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September 19, 2014

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Harry Reid says GOP may have helped Russia annex Crimea

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J. Scott Applewhite / AP

Senate Majority Leader Harry Reid, D-Nev., gestures as he speaks with reporters on Capitol Hill in Washington, D.C., on Tuesday, June 4, 2013, after a Democratic strategy session.

Updated Monday, March 24, 2014 | 7:45 p.m.

WASHINGTON — Senate Majority Leader Harry Reid said Monday that Republicans may have helped Russia annex Ukraine's Crimean Peninsula in a surprisingly sharp attack ahead of a test vote on a bill authorizing more U.S. sanctions on Russia and $1 billion in loan guarantees to Ukraine.

Outlining the Senate's agenda after a one-week recess, the Nevada Democrat said the first item would be the Ukraine bill that Republicans blocked just before lawmakers went on break. He urged Republicans to consider "how their obstruction affects United States' national security as well as the people of Ukraine" and said their delay of any congressional action "sent a dangerous message to Russian leaders."

"Since a few Republicans blocked these important sanctions last work period, Russian lawmakers voted to annex Crimea and Russian forces have taken over Ukrainian military bases," Reid said. "It's impossible to know whether events would have unfolded differently if the United States had responded to Russian aggression with a strong, unified voice."

Reid's charge comes despite widespread support among Republicans and Democrats in Congress for providing Ukraine with much-needed economic assistance and hitting Russian President Vladimir Putin's government with sanctions.

And GOP Senate aides noted the House has passed different legislation, meaning the Senate bill could not have become law before recess anyhow. They blamed Reid and Democrats for blocking the Senate from taking up the House legislation.

The biggest dispute separating the two chambers appears to be inclusion in the Senate bill of reforms of the International Monetary Fund, which the United States, Europe and others are working with to stabilize Ukraine's economy. The IMF's 2010 reforms increase the power of emerging countries in the lending body and shift some $63 billion from a crisis fund to a general account it can use for economic stabilization operations around the world.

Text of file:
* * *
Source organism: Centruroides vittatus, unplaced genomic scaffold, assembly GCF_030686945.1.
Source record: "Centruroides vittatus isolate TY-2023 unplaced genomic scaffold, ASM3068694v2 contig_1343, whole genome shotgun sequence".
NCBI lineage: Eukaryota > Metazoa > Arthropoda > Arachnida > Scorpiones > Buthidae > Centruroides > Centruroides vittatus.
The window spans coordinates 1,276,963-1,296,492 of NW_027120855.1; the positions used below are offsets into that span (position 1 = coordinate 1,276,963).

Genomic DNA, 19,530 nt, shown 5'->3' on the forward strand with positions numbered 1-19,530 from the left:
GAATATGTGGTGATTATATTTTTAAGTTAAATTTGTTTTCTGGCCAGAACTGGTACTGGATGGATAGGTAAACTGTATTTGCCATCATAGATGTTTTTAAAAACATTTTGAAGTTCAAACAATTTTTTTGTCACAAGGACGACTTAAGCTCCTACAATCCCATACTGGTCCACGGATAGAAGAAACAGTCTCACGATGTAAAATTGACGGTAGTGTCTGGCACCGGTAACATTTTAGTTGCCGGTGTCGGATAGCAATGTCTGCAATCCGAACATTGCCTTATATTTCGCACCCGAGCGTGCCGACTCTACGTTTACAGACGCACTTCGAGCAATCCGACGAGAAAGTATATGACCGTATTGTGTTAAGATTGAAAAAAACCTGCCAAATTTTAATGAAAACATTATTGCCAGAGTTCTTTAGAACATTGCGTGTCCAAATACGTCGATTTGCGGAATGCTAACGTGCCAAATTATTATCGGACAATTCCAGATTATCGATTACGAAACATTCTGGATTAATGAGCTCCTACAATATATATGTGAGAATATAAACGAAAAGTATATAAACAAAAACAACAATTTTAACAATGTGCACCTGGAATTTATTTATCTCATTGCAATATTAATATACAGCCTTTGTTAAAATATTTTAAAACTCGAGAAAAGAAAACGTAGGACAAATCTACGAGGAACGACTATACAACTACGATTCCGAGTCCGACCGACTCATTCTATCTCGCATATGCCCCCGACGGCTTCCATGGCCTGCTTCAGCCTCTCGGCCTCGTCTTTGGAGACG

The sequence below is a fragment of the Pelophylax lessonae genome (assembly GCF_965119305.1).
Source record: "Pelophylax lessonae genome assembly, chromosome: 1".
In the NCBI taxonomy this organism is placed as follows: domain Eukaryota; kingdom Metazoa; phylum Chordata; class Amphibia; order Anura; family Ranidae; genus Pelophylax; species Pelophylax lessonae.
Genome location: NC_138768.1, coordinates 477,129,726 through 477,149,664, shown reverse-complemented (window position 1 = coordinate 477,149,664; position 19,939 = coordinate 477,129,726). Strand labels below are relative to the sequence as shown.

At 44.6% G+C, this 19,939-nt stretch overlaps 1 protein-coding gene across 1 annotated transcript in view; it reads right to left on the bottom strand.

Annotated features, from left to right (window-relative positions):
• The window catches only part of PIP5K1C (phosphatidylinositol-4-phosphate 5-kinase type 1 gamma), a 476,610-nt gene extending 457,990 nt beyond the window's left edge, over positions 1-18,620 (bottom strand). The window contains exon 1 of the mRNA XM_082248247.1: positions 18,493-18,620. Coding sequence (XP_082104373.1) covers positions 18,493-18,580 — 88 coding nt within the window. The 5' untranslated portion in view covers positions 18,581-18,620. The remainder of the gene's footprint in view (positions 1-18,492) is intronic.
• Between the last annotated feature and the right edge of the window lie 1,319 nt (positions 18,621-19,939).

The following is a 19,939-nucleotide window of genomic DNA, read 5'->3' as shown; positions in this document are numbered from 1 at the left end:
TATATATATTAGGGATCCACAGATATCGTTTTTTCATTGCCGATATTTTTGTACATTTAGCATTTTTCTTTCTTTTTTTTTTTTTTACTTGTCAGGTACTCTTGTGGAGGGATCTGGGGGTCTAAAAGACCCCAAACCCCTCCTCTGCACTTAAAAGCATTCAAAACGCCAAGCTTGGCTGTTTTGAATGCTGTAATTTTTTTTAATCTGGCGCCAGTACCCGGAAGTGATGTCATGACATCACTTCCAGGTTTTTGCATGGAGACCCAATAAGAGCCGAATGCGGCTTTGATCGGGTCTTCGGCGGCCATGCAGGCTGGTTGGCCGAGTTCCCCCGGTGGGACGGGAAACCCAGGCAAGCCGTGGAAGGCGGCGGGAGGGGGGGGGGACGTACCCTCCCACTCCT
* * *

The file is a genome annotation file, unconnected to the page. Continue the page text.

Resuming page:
In the Senate on Monday evening, Reid’s putting his foot down was enough to eventually bring most Republicans over to his side — 78 senators, including 26 Republicans, voted for the aid package anyway. Sen. Dean Heller, R-Nev., however, did not.

The Monday vote in the Senate makes it likely that the legislation will pass that body later this week, but Reid's tone suggests a compromise with the GOP-controlled House may prove difficult.

Republicans have long spurned the administration's attempt to ratify the IMF changes, saying they'd increase the exposure of U.S. taxpayers in foreign bailouts managed by the fund. Making the shift now, opponents such as Sens. Rand Paul and Marco Rubio argue, would also marginally increase Russia's voting power over the fund's finances.

The Obama administration and Democrats counter that unless the U.S. approves the new rules, Washington will lose its influence at the IMF and hamper the body's ability to avert economic meltdowns in places precisely like Ukraine. The U.S. is the only major country that has yet to sign off.

Reid said Republicans blocked the bill to "protect the anonymity of their big-money donors" such as the Koch brothers, two of America's wealthiest men who've strongly supported conservative causes. He was referring to an unsuccessful attempt by some Republicans to include an amendment to the bill halting new IRS regulations on groups claiming tax-exempt status.

"Republicans objected to moving forward with this aid package unless Democrats agreed to allow the Kochs and billionaires like them to continue to anonymously spend millions trying to buy America's democracy," Reid said. "It's hard to believe. But that's the truth."

Las Vegas Sun reporter Karoun Demirjian contributed to this report.

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